Reading at university

Learn about types of readings at university, related challenges and lecturers’ expectations

How is reading at university different to school?

Reading has played an important part in your learning and you are probably a competent reader. However, learning at university requires a different approach to reading.

  • At school, your teachers chose your readings, and your research was based on a limited selection of materials.
  • At university you will engage with a broader range of materials such as electronic databases and academic journals to find information for your assignments and lectures.

You will experience an increase in reading load and complexity of readings. You will probably need to invest some time to improve your reading skills to meet the requirements of your courses.

What students say:

“The reading experience at university is far different from that of high school because it is really more about finding the right information. I really had to learn to skim read when I got to university …”

— Theodore Macdonald, BFA (Hons), 4th year

“At high school, we would occasionally have a small reading to do, maybe three pages, and it was really small. Whereas at uni they are a lot longer and you can get quite lost in them, so you kind of have to stay focused.”

— Olivia Zambuto, BA/LLB, 3rd year

“The biggest difference to reading compared to high school is how much time it takes up … you spend almost as much time thinking as you do reading, that you do have to take it slowly and work out your own opinion …”

— Josh Jeffrey, BEd (Teaching), 3rd year

How can you access your course readings?

There are two ways to access your course readings:

  • Canvas – Click on the Reading list tab in the Canvas course navigation menu.
  • Course Readings List page – Search by course code.

How does reading help your learning?

Reading plays a central role in your learning and writing. You will be expected to read, analyse and synthesise different sources of information to prepare for lectures, tutorials, tests and assignments.

Most of your reading will assist you in combining your knowledge about course content. You will also be encouraged to read beyond your subject area and keep up to date.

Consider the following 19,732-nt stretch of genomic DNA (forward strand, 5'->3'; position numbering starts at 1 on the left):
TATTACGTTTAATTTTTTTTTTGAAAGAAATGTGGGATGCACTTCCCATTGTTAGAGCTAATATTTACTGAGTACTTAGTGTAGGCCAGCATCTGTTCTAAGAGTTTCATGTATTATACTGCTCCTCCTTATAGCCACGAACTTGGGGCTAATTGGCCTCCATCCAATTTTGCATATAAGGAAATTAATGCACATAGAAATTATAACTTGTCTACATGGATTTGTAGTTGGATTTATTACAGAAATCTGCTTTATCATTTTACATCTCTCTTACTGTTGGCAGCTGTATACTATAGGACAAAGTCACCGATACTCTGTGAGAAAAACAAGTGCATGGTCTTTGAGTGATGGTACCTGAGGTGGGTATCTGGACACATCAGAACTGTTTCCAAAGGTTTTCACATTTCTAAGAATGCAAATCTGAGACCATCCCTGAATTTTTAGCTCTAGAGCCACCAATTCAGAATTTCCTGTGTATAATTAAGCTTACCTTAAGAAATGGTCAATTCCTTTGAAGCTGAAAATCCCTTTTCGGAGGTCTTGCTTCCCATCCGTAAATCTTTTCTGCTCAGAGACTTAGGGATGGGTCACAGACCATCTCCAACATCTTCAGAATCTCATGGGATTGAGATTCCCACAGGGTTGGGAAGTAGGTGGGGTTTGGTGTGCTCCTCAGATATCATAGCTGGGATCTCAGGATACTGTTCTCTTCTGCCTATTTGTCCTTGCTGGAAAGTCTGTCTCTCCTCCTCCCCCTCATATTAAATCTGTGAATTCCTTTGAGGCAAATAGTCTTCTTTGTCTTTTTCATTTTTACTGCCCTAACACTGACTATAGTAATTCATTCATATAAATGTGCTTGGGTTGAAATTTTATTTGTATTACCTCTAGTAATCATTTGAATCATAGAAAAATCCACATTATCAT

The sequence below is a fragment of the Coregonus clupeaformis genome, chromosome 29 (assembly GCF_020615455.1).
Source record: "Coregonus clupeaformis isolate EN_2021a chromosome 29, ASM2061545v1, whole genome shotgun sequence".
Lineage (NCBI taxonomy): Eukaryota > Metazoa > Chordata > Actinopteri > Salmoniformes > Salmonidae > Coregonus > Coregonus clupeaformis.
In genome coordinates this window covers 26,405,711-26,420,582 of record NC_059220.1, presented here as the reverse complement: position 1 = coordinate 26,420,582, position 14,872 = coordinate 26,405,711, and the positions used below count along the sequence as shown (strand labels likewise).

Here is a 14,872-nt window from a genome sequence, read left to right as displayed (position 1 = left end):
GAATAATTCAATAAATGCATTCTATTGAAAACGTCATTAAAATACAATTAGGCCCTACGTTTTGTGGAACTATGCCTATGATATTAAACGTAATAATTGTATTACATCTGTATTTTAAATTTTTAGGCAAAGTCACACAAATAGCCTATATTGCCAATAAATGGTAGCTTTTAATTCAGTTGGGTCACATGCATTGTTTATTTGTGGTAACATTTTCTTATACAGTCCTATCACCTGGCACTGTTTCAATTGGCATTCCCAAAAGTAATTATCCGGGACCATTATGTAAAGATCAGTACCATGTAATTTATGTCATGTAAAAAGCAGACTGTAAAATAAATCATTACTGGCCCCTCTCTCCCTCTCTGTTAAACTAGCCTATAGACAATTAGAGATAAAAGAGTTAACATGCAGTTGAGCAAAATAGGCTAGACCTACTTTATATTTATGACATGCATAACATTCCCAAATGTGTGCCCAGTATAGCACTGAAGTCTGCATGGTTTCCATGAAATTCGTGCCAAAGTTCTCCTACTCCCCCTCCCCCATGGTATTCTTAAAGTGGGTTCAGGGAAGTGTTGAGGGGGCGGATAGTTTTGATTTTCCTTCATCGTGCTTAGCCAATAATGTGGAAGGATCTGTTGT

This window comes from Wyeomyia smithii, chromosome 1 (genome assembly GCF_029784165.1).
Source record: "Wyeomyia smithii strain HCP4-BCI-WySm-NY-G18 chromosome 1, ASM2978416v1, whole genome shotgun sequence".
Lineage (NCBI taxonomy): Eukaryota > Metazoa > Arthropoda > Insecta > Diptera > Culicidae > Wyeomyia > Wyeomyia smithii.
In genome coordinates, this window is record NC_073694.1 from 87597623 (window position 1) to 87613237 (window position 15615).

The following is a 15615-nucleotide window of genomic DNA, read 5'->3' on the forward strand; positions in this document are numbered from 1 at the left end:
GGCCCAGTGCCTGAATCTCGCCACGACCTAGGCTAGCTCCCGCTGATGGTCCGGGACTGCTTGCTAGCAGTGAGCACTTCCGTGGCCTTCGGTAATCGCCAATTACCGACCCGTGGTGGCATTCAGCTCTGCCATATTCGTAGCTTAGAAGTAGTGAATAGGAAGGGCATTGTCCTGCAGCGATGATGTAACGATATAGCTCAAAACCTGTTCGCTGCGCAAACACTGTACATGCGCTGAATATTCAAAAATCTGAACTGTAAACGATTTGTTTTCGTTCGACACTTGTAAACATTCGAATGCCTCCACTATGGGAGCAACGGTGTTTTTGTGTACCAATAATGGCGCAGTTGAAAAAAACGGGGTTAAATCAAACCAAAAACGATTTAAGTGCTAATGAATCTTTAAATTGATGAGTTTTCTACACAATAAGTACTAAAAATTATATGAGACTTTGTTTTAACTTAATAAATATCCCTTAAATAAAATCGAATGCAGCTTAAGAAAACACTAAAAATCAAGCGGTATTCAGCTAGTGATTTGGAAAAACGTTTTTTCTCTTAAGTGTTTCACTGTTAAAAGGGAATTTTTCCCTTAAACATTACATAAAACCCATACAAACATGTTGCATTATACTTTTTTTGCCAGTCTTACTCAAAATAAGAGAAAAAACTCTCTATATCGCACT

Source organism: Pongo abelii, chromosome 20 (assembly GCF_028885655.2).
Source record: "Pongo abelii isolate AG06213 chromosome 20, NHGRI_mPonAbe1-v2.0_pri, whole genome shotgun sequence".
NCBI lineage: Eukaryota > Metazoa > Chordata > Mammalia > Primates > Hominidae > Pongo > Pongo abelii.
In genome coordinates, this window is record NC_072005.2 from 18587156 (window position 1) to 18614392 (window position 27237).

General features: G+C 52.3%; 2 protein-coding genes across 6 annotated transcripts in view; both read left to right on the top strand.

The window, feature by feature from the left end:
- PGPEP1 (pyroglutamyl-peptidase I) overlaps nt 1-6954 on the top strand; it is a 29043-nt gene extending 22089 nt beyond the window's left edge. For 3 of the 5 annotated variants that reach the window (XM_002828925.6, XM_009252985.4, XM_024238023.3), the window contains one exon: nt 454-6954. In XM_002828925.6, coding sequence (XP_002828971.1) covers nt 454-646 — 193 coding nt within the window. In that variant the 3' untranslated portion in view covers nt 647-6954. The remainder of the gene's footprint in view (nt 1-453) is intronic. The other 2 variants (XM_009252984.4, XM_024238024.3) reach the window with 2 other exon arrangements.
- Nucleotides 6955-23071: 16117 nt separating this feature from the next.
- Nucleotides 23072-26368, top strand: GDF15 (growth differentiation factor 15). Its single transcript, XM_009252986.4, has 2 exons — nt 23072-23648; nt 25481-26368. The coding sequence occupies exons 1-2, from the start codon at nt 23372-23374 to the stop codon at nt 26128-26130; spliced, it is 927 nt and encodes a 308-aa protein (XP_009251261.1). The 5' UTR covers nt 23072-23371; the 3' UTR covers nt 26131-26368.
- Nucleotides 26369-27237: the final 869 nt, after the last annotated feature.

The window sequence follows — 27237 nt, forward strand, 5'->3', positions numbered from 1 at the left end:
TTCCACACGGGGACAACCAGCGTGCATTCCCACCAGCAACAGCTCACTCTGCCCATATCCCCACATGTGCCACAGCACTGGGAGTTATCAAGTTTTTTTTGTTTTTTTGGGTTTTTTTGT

What will you read for?

  • Reinforcing your understanding – textbooks, journal articles, websites.
  • Getting an overview – textbooks, encyclopedias, Wikipedia, literature review articles.
  • Researching for assignments – journal articles, books, reports or reviews, research data.
  • Staying current – newspapers, magazines, discussion in blogs and forums, and audio-visual material.
  • Curiosity – books, magazines, blogs.
  • Future scoping – career trend publications, websites.

What is expected of you as a reader?

Reading effectively enables you to successfully manage your course reading requirements. Keep in mind different disciplines may have different reading expectations.

Listen to Dr Claire Meehan talking about reading critically.

 

What are common challenges with reading at university?

Some common challenges identified by students are:

  • Too much to read and not enough time.
  • Too slow getting through the material.
  • Not locating relevant or important information.
  • Not understanding content and vocabulary.
  • Not remembering or recalling.

Developing skills in quick readingnote taking, and in-depth reading will help you tackle these challenges.

Where to start reading?

As a university student, you may have a lot to read. You may need to have a look at your reading list and decide:

  • which resources are most important, and you should read first
  • which important resources you should read next
  • which less important resources you could choose not to read to save time.

You should start with resources that provide you with a broad overview to gain a general understanding of the topic. In the next step, look for resources that are relevant and have been written recently by respected authors to become aware of current thinking in the field. If a resource is not relevant or up-to-date or it contains information that is no longer accurate or is too narrow in focus, you can exclude it from your reading list.

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